Apparently Goethe Institut-NYC, has had an interesting series that they didn’t advertise. It is called Articulate and part of its mission is to introduce “new tendencies in contemporary German literature.” Because they don’t adequately advertise their series, this talk was an intimate affair (read: handful of attendees).
The guest of honor was Milo Rau. Author and series host, John Wray, spoke about how Rau has his hand in many different mediums–fiction, journalism, theatre, film, etc. What the talk really focused on were these two interesting film pieces. To label them as historical reenactments would be doing them a disservice. Die Reenactment was used in place of a better term. The conversation was conducted in both English and German with Wray asking his questions in English while Rau answered in German (he claimed his English was no good but it was perfectly fine). At the beginning, Rau discussed what his distinction was between historical reenactments (i.e., Civil War) and die Reenactments. It really came down to the artistic merit and purpose of his productions.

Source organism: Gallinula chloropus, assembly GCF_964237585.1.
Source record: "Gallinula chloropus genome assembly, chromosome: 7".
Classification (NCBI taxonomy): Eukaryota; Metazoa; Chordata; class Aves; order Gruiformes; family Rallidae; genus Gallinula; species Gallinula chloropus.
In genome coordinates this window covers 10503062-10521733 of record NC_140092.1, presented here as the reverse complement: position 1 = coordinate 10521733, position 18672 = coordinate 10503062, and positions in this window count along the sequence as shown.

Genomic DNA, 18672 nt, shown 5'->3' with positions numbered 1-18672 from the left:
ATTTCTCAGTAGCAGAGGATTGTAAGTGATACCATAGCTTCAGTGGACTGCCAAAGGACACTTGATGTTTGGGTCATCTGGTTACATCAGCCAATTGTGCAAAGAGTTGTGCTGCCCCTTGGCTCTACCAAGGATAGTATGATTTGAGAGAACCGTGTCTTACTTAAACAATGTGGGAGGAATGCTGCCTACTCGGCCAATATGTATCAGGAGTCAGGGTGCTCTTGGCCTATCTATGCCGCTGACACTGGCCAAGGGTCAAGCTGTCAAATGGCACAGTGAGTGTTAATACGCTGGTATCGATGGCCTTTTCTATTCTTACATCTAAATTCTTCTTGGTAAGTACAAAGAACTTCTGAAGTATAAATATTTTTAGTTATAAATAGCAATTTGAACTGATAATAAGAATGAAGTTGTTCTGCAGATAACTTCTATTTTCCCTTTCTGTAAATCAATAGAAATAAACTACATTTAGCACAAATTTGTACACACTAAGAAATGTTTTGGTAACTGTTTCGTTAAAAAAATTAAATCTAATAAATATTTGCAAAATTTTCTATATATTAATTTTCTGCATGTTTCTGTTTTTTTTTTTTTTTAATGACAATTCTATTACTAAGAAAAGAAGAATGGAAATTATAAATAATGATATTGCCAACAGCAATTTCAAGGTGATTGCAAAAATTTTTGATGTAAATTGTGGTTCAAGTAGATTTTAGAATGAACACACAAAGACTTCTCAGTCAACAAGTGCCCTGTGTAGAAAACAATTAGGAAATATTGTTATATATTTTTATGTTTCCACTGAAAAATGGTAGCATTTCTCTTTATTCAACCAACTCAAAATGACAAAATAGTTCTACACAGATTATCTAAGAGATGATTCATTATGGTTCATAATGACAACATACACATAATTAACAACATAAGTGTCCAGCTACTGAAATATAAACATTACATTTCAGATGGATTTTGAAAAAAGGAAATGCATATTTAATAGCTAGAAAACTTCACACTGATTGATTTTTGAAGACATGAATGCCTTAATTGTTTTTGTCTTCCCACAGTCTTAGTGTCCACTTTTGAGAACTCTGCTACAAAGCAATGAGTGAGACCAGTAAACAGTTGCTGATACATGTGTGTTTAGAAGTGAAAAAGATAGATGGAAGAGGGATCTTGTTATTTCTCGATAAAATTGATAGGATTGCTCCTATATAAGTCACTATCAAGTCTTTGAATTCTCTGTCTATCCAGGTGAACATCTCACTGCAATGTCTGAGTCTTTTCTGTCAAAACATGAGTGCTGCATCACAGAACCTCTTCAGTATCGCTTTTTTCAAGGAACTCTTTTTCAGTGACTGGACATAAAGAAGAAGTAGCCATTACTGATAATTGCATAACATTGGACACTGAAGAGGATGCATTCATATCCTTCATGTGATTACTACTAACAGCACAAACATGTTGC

The conversation became quite interesting during the middle when they began to speak about the International Institute of Political Murder (website is in German). We watched a six minute film clip from Rau’s film called, Die letzten Tage der Ceausescus (The Last Days of Ceausescus). Part of Rau’s process was to collect transcripts and video footage surrounding the trial in 1989. He staged it in a theatre with an audience (which included the general who had arrested Ceausescus) and filmed the stage production. It was intermingled with shots of the audience. Rau also processed his footage to appear like the washed out appearance of the original 1989 footage. After the panel, Rau and Wray chatted with the small audience. I asked Rau how long this piece took to put together and he replied that it was a year and a half. Below is the trailer from Die letzten Tage der Ceausescus. The subtitles are in German but the images are both haunting and beautiful that anyone can take something away from it.